Observation of Municipal elections in “The former Yugoslav Republic of Macedonia”, held on 24 March 2013
Session of the Chamber of Local Authorities, 25th Congress Session, 30 October 2013
Speaking Notes, Jüri Landberg, Head of Delegation
As you will know, the Congress was invited by “The former Yugoslav Republic of Macedonia” to observe the municipal elections, which were held on 24 March 2013. Further to a smaller pre-election visit, carried out in February, a 15 member-delegation - including four representatives of the EU Committee of the Regions – was deployed from 20 to 25 March.
Elections were organised for the post of Municipal Mayor and Municipal Councillor throughout the territory.
On Election Day, seven Congress teams operated in the areas of Skopje, Kumanovo, Veles, Stip, Strumica, Bitola, Struga, Orhid, Kicevo, Tetovo, Brvenica and Gostivar and visited, in a total, more than 120 polling stations.
In general, we were satisfied with the calm and orderly way these elections were carried out and that some progress was made, following the recommendations of the Congress in 2009: I would like to mention in this context the training of the members of the Electoral Boards, the participation of women in political life and, to a certain extent, also the inspection of voters’ lists.
While the Electoral Code was amended in the weeks before the elections, this amendment enjoyed, at least, consensus across the parties.
However, there are some issues which need to be addressed by the authorities.
The main concern of all international observers was the active but partisan campaign with a favour towards the governing system. Candidates could campaign freely and access public spaces without limitations. However, the delegation noticed a bias in the media towards the governing parties.
Together with our colleagues from OSCE/ODIHR, we concluded that – due to the deep politicisation of the country along party lines - there was a blurring between government and party activities which did not always provide for a level playing field between all the parties. Therefore, we recommend “The former Yugoslav Republic of Macedonia” to ensure a pluralistic media landscape and appropriate working conditions for journalists, in harmony with genuinely democratic values.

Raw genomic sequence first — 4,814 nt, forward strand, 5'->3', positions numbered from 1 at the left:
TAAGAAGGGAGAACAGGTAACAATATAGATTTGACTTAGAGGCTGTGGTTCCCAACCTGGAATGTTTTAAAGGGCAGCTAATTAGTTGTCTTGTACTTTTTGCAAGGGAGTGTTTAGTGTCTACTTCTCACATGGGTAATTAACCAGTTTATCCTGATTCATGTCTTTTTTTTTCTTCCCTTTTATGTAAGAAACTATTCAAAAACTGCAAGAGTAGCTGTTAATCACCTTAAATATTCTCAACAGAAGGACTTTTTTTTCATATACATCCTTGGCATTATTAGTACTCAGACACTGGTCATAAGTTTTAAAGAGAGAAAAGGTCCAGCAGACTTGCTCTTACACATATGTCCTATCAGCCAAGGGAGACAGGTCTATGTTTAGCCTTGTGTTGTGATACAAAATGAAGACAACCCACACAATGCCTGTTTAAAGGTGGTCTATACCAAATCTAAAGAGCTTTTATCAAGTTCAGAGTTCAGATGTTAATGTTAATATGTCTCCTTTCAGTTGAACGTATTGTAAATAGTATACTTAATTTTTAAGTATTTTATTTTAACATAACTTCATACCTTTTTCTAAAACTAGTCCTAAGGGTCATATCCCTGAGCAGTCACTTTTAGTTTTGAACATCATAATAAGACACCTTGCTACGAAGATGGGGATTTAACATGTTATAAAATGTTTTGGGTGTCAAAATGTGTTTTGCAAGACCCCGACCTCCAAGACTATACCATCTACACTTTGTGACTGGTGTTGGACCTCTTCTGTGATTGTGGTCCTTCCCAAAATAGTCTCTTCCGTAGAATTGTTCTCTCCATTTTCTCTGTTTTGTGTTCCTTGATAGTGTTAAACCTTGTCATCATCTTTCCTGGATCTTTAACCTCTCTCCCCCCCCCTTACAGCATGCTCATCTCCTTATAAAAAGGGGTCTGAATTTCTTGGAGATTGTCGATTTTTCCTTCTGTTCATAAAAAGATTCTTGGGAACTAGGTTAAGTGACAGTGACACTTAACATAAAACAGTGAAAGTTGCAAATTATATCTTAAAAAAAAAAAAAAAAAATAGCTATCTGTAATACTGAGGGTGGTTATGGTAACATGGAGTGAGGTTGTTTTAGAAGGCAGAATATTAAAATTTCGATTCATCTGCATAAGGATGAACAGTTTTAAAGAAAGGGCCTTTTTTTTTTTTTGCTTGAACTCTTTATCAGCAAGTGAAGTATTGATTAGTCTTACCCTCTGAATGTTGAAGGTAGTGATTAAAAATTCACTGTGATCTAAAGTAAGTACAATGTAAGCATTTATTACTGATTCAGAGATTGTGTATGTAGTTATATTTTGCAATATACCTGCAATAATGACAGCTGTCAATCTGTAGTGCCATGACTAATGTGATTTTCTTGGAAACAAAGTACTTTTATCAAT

We are also of the opinion that Skopje should take steps to increase voters’ confidence by further improving the procedures for compiling and maintaining voters’ lists. In addition, voters should be provided with personalised information on the address of their polling station.
Another issue, to be addressed by amending the Electoral Code, is the complaints and appeals procedure. The current procedure provides for tight deadlines and complaints have to be filed according to very strict regulations. On the other hand, there is a lack of regulation with regard to internal procedures (for example with regard to documentary evidence to be used to decide on complaints). Also, decisions on complaints about election materials can only be taken if at least two complaints have been submitted for the given polling station. In general, international observers were made aware of the lack of confidence of different actors in respect of legal remedy – the authorities should not disregard this matter.
The main irregularities observed in the polling stations on Election Day concerned family or group voting and the secrecy of the vote. Therefore, we recommend instructing the electoral staff to pay systematic attention to these issues during future elections.
Although, all things considered, the counting of the votes was assessed positively, different members of the Electoral Boards interpreted the regulations with regard to the validity or invalidity of ballot papers in different ways. This caused lengthy and sometimes chaotic counting procedures. Therefore, the Congress recommends introducing provisions which allow the electoral staff to clearly distinguish valid ballot papers from invalid ones and thus avoid leeway in decision-making.
I would be remiss not to mention that the Congress delegation expressed concern that – as a consequence of the present global economic and financial crises – several municipalities reported problems in organising these elections because of the lack of financial resources. Therefore, we have to pay close attention to further developments.
On the positive side, we recognise that the Macedonian stakeholders were able to overcome the political crises culminating in 2012 and, by properly organising these elections, showed their common will to further advance on the European track of integration.
I thank you for your attention!